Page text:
Timothy Sandefur, the lawyer who fought in court for Homer Tourkakis, had an op-ed in Saturday’s Springfield News-Leader. In it he makes it quite clear: the only way citizens of Missouri can defend their property is by amending the state constitution. Here’s the situation in Missouri as Sandefur sees it:
In Kelo and other cases, courts declared that virtually anything bureaucrats think is a good idea qualifies as a “public use.”
The situation is especially bad in Missouri, which is among the worst abusers of eminent domain in America. In just the one year following the Kelo decision, the state used or threatened to use eminent domain against more than 600 property owners for the benefit of private developers. All across the state, powerful companies are persuading cities to take away the homes and businesses in which people have invested their time, their money and their dreams, and transform them into shopping centers that pay high sales taxes to city governments.
Missouri, in fact, has some of the nation’s most anti-property rights laws. One, called the “TIF Act,” allows large charter cities like St. Louis or Kansas City to use eminent domain against land that bureaucrats consider “blighted,” and to give it away to developers like THF Realty, the company that had its eyes on Homer Tourkakis’ dentist office.
Charter cities are urban areas with special charters from the state legislature giving them powers that smaller communities don’t have. Because Arnold has no charter, Tourkakis argued that the TIF Act did not allow the city to take his land. He pointed out that the law includes no procedure for condemning property — no guidance for Arnold to follow, for example, when deciding how to compensate him for his land. The act was really designed to govern how cities can spend taxes and sell bonds, not to give the eminent domain power to hundreds of communities that did not have it before.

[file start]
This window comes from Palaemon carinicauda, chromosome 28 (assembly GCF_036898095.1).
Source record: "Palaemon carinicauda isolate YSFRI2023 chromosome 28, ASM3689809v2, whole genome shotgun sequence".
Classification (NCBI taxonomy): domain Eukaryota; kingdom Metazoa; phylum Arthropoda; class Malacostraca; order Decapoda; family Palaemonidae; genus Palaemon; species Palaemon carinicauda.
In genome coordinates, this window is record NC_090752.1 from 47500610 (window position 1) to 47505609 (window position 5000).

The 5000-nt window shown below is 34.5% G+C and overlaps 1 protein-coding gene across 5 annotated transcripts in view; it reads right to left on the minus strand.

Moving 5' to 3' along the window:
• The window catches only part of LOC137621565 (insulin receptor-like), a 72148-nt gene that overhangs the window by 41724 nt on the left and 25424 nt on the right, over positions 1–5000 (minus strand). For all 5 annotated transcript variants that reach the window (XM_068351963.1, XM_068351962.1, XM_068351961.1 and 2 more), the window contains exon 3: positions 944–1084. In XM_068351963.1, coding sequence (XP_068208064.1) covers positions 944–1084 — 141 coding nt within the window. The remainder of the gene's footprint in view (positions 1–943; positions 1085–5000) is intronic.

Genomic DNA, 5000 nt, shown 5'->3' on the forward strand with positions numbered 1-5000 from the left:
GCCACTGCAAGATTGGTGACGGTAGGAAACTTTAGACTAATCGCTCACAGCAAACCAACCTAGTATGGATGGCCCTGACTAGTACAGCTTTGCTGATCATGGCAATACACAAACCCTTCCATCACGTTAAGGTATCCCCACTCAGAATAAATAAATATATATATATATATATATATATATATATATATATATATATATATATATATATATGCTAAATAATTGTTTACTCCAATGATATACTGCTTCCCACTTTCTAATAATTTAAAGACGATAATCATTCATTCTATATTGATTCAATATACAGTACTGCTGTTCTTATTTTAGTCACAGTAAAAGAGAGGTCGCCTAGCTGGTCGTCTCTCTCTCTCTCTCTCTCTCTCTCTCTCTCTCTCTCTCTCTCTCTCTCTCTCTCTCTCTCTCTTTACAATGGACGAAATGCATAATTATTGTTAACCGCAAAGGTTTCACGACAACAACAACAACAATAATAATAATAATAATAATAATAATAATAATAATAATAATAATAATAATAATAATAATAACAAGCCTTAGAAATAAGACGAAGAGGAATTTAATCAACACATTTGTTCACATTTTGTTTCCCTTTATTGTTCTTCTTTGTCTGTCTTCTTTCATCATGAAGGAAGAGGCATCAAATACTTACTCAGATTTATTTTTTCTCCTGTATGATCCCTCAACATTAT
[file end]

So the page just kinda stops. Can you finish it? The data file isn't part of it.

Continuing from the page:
You can read the rest here.
The worst part of state supreme court’s decision is that residents of non-chartered cities are left even more vulnerable to eminent domain than their counterparts in chartered cities. Residents of charter cities at least have the ability to vote on a ballot initiative to prohibit eminent domain abuse. Residents in non-chartered cities are not allowed to do this. So, the state supreme court extended charter cities’ eminent domain power to non-chartered cities without extending to residents of non-chartered cities the rights chartered cities’ residents have to protect themselves from eminent domain.
Last week, the Pacific Legal Foundation filed a motion for rehearing in the Tourkakis case, asking the court to reconsider part of its ruling. While the court gave non-chartered cities the ability to use eminent domain, it did not set out the procedure by which non-chartered cities could use eminent domain. PLF is asking for clarification on this point.
One wishes the Missouri State Supreme Court had at least thought a bit more rigorously about the ruling before they handed it down.